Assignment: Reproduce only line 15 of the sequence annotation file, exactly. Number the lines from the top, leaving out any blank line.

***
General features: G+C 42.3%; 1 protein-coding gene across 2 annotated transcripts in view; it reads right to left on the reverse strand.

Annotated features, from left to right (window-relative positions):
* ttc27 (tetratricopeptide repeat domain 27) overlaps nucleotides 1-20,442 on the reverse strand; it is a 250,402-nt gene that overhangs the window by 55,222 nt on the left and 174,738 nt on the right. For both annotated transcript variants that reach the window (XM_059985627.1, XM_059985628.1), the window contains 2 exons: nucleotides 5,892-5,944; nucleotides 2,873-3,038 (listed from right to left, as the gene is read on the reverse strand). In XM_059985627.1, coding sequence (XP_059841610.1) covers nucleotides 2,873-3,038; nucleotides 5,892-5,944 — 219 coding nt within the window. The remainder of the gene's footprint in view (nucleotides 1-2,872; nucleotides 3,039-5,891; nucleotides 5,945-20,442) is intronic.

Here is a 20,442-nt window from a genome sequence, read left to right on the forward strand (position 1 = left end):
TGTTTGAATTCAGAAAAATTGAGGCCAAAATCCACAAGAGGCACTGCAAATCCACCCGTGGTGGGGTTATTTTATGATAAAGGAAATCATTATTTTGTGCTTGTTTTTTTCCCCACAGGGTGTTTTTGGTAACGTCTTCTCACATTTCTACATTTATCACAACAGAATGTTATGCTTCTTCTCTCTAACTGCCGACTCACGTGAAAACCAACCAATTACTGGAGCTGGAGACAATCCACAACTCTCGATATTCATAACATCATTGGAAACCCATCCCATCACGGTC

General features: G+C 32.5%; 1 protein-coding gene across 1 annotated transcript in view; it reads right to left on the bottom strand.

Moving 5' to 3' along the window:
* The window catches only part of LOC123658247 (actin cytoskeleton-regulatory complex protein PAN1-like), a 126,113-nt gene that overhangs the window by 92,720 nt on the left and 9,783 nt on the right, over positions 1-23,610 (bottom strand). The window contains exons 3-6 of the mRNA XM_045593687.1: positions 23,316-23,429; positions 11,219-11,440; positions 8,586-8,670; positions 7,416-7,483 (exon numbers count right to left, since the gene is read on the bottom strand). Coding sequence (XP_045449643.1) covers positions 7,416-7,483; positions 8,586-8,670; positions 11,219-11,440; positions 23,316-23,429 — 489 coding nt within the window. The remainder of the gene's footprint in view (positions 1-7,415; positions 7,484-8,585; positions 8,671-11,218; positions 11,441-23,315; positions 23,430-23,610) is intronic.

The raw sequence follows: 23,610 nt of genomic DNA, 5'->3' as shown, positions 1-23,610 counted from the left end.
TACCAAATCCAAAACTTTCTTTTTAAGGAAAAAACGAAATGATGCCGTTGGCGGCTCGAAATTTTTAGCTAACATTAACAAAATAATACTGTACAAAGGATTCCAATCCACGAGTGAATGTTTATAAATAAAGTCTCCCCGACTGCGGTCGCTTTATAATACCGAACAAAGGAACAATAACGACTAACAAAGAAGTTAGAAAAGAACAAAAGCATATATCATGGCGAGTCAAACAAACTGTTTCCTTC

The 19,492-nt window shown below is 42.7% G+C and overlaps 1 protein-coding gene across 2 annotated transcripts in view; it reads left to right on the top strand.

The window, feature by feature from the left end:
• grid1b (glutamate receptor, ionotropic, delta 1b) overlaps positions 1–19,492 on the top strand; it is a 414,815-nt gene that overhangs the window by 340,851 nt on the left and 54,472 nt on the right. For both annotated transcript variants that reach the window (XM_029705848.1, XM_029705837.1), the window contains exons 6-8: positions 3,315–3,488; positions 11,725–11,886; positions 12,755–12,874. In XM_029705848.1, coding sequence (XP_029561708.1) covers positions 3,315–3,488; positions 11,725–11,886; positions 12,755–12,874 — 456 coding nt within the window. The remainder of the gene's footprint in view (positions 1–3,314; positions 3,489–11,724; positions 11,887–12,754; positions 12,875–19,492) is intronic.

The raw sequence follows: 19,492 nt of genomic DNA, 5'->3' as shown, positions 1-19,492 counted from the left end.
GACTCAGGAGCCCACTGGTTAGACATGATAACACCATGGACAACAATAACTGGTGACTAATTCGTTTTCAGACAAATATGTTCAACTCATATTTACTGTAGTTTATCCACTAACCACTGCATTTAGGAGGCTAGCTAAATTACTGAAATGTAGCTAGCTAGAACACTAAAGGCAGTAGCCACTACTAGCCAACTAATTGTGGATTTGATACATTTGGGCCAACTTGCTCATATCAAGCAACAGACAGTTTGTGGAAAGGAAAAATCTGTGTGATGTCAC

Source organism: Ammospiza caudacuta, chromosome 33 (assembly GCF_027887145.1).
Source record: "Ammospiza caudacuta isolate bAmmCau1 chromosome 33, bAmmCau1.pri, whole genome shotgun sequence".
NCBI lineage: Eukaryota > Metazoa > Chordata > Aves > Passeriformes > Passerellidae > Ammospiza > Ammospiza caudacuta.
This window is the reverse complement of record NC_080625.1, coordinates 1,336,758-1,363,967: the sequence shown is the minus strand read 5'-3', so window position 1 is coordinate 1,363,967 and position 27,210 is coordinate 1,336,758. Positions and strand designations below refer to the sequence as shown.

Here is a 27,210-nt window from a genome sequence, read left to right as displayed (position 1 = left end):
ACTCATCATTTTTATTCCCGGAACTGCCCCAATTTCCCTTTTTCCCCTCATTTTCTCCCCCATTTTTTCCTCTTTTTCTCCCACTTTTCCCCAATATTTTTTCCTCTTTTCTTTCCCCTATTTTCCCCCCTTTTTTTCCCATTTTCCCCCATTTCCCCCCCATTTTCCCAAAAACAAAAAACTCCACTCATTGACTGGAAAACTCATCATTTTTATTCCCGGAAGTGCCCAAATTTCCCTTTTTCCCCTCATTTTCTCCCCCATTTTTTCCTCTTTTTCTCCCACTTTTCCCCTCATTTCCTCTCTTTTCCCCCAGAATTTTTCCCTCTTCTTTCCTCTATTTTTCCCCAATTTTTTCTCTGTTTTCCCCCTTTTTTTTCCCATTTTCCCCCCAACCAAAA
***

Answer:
GACTCAGGAGCCCACTGGTTAGACATGATAACACCATGGACAACAATAACTGGTGACTAATTCGTTTTCAGACAAATATGTTCAACTCATATTTACTGTAGTTTATCCACTAACCACTGCATTTAGGAGGCTAGCTAAATTACTGAAATGTAGCTAGCTAGAACACTAAAGGCAGTAGCCACTACTAGCCAACTAATTGTGGATTTGATACATTTGGGCCAACTTGCTCATATCAAGCAACAGACAGTTTGTGGAAAGGAAAAATCTGTGTGATGTCAC